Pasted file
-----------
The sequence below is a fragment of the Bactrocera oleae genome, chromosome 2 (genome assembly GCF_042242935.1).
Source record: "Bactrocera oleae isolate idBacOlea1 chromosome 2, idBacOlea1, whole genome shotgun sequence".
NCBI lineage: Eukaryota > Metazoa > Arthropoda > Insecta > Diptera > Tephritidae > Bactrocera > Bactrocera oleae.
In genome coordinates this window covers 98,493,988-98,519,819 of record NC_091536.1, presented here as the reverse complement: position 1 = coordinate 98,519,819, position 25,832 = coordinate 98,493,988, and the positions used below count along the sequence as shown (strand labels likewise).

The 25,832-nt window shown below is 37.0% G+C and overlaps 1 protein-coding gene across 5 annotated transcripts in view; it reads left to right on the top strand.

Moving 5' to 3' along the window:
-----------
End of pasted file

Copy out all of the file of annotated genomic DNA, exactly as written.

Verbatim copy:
The sequence below is a fragment of the Bactrocera oleae genome, chromosome 2 (genome assembly GCF_042242935.1).
Source record: "Bactrocera oleae isolate idBacOlea1 chromosome 2, idBacOlea1, whole genome shotgun sequence".
NCBI lineage: Eukaryota > Metazoa > Arthropoda > Insecta > Diptera > Tephritidae > Bactrocera > Bactrocera oleae.
In genome coordinates this window covers 98,493,988-98,519,819 of record NC_091536.1, presented here as the reverse complement: position 1 = coordinate 98,519,819, position 25,832 = coordinate 98,493,988, and the positions used below count along the sequence as shown (strand labels likewise).

The 25,832-nt window shown below is 37.0% G+C and overlaps 1 protein-coding gene across 5 annotated transcripts in view; it reads left to right on the top strand.

Moving 5' to 3' along the window: